Franke: Rent-Seeking or Just Honest Graft?
by Mark Franke
The discipline of economics is at once both brilliantly simple and obtusely complex. Ask a class of undergraduates taking Econ 101 for a general education elective, and I dare say you will find no takers on the former proposition of simplicity. One does hope, however, that economics majors will place themselves mostly in the simplicity column.
One problem is the terminology economists use to describe theories and concepts. Take rent-seeking. The layman would naturally assume, though incorrectly, this has something to do with landlord-tenant interaction. The term “rent” was coined during the era of classical economics to mean obtaining a payment in excess of what is actually required for that purpose. In layman’s language, getting more for something than what it is worth.
Another definition of rent-seeking can be found on the website of the Library of Economics and Liberty. Baldly stated, it is the use of the political arena to obtain benefits for oneself to the detriment of others.
In a word, connections.
How does this eighteenth century concept affect us today? One obvious example is the use of state licensure requirements to enable one to engage in a specified trade or profession. While some licensing can be seen to legitimately protect the public, such as medical doctors, how much protection does one need when going to a barbershop?
So what, you ask? Think of the time and money spent by the prospective licensee to get the requisite training, complete the seemingly self-procreating government forms, and pay the state fees. These costs can only be recovered through raising prices to customers.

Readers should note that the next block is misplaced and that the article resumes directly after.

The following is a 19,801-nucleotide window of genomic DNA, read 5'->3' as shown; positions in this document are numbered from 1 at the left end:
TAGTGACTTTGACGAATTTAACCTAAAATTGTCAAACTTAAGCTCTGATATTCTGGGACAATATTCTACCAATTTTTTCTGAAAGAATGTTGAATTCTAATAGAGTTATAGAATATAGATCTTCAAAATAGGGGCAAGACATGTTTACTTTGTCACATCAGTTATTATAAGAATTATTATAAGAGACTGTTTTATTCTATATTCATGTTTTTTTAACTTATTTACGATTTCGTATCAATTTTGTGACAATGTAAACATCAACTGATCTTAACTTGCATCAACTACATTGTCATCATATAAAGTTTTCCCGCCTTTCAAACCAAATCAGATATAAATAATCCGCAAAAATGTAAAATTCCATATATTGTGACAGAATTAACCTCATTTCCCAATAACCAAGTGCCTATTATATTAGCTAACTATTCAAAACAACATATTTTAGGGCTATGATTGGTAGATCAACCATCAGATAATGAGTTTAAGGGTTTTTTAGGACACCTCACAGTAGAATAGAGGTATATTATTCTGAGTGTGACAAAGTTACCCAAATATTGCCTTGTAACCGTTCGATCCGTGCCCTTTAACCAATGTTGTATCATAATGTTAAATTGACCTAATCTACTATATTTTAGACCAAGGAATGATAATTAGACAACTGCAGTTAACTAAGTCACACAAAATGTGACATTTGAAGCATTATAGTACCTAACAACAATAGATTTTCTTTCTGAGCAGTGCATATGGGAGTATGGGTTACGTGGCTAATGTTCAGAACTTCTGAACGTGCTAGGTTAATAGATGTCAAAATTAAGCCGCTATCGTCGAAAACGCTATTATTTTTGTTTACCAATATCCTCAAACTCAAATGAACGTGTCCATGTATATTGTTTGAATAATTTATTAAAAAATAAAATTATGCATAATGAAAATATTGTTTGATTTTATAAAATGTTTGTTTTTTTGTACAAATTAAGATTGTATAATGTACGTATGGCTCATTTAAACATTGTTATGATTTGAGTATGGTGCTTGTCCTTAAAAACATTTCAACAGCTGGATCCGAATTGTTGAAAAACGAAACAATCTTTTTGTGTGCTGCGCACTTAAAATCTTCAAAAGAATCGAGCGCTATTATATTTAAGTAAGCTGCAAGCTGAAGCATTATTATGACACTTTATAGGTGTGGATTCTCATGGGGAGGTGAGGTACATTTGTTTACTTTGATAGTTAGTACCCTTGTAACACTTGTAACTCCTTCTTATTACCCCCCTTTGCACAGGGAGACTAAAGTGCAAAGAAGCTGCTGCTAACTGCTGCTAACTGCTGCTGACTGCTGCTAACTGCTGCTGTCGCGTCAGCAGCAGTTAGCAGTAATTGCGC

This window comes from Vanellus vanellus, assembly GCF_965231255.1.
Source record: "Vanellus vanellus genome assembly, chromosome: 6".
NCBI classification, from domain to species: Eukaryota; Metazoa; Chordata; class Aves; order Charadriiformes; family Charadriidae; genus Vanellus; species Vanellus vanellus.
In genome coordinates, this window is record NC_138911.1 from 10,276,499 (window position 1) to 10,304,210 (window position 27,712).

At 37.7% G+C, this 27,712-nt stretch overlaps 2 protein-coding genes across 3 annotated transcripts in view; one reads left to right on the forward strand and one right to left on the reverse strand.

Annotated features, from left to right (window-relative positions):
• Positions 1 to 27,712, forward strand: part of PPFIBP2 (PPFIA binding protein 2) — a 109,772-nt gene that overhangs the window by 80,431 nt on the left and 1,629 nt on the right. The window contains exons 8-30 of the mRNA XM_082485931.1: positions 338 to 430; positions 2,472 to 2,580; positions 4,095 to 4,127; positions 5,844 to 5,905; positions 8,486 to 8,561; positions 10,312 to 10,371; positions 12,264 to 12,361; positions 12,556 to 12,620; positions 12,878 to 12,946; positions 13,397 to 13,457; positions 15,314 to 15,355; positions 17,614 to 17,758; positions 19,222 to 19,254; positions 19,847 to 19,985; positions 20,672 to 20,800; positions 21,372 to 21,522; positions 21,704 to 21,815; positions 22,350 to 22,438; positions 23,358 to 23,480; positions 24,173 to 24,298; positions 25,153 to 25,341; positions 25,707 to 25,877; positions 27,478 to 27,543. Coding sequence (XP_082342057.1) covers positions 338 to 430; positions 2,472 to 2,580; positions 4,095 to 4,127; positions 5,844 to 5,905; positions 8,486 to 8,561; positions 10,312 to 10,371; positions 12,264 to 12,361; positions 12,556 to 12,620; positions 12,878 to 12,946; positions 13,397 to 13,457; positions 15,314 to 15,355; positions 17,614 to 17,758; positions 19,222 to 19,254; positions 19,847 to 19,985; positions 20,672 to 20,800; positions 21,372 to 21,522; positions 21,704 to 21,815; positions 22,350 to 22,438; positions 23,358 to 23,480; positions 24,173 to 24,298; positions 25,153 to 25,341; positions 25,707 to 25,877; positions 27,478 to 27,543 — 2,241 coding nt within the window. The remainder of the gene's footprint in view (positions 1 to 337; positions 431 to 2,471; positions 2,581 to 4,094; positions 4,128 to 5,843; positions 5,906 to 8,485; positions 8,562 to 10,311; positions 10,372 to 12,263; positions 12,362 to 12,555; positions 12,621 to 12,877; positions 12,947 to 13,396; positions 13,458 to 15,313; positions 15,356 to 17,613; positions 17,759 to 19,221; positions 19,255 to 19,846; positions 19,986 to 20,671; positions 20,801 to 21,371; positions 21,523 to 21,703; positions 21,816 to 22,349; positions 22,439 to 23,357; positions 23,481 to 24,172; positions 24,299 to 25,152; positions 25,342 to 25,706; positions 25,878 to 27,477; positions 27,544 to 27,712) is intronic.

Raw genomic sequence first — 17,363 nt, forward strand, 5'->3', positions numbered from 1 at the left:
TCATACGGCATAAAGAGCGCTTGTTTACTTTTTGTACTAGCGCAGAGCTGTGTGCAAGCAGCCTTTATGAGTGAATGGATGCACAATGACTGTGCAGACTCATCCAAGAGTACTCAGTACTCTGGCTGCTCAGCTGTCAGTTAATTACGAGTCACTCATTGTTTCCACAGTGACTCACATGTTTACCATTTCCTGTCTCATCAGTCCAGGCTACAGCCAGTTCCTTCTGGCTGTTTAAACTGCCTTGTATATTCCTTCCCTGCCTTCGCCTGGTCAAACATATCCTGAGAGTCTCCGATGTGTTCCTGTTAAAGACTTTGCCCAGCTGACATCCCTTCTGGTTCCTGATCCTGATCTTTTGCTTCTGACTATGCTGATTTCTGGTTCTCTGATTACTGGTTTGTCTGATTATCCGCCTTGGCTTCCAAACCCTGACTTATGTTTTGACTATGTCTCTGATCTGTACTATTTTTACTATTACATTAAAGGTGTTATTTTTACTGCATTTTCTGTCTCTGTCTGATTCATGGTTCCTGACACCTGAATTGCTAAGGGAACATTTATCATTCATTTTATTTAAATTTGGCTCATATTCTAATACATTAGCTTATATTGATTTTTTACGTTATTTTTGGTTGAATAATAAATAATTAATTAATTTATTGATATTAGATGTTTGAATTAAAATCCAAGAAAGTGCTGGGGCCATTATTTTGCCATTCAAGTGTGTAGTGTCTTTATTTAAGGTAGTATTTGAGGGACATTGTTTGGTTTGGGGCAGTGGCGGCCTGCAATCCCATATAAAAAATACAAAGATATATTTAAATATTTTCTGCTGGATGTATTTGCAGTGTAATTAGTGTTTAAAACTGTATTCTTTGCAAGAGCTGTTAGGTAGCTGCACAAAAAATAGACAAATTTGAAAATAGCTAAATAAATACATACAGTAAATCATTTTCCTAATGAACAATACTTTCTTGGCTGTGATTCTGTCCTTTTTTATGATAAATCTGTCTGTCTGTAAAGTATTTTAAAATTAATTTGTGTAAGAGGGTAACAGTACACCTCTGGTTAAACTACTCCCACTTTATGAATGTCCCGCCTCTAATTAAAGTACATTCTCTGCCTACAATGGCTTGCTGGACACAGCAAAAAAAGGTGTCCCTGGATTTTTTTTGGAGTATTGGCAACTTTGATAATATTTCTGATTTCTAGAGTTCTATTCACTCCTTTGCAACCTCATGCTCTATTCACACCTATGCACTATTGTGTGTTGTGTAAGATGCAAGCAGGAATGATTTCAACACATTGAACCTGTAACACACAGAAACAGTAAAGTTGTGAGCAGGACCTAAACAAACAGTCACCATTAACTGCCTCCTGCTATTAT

The clear purpose of licensing is to restrict entry into the market, enabling those already on the inside to charge more without too much worry about competition.
Now take this to a larger stage. Tax incremental financing and property tax abatement certainly fall under the definition of rent-seeking. One business gets special tax breaks under the promise of bringing increased economic activity to a limited geographic area. Meanwhile, everyone else including that business’s competitors pick up the tab. The bird in the bush is much more attractive to government officials than all the ones already in hand.
Sometimes the reach of these schemes boggles the mind. Fort Wayne is currently considering a $221 million renewal project to “repurpose” the vacant General Electric industrial campus near downtown. One city councilman calculated the net final completed project value to be only $80 million based on cash flow analysis, and the project underwriter confirmed this. Why would any developer in a truly free market invest his own money on a scheme like this? Obviously no one would, since it appears a huge portion of the funds in this project are coming from the government (read: taxpayers).
This isn’t a one-off case for Fort Wayne. A recent riverfront project cost the city (again, taxpayers) $35 million while a real estate appraiser valued the finished property at only $11 million. One can’t help but wonder if the going rate charged by the rent-seekers is firmly established at three times true value.
Tammany Hall boss George Washington Plunkitt described this kind of activity as “honest graft.” After all, one is only pursuing one’s personal interests in alignment with the public interest. If the skids have been greased in advance, so much the better.
As Boss Plunkitt shrewdly recognized, there is nothing illegal in all this. Unethical, yes to my code of right and wrong. Inefficient allocation of resources, certainly by any application of economic principles. Unfair to those on the outside looking in, you betcha.
This has received almost no investigative reporting by the Fort Wayne newspapers. With traditional journalists either unable or unwilling to fully report on these deals, it is incumbent on Mr. and Mrs. Joe Citizen to hold politicians accountable at the ballot box. It should come as no surprise when “drain the swamp” populist rhetoric resonates with voters.
It sure is hard to avoid becoming cynical these days.
Mark Franke, an adjunct scholar of the Indiana Policy Review, is formerly an associate vice chancellor at Indiana University-Purdue University Fort Wayne.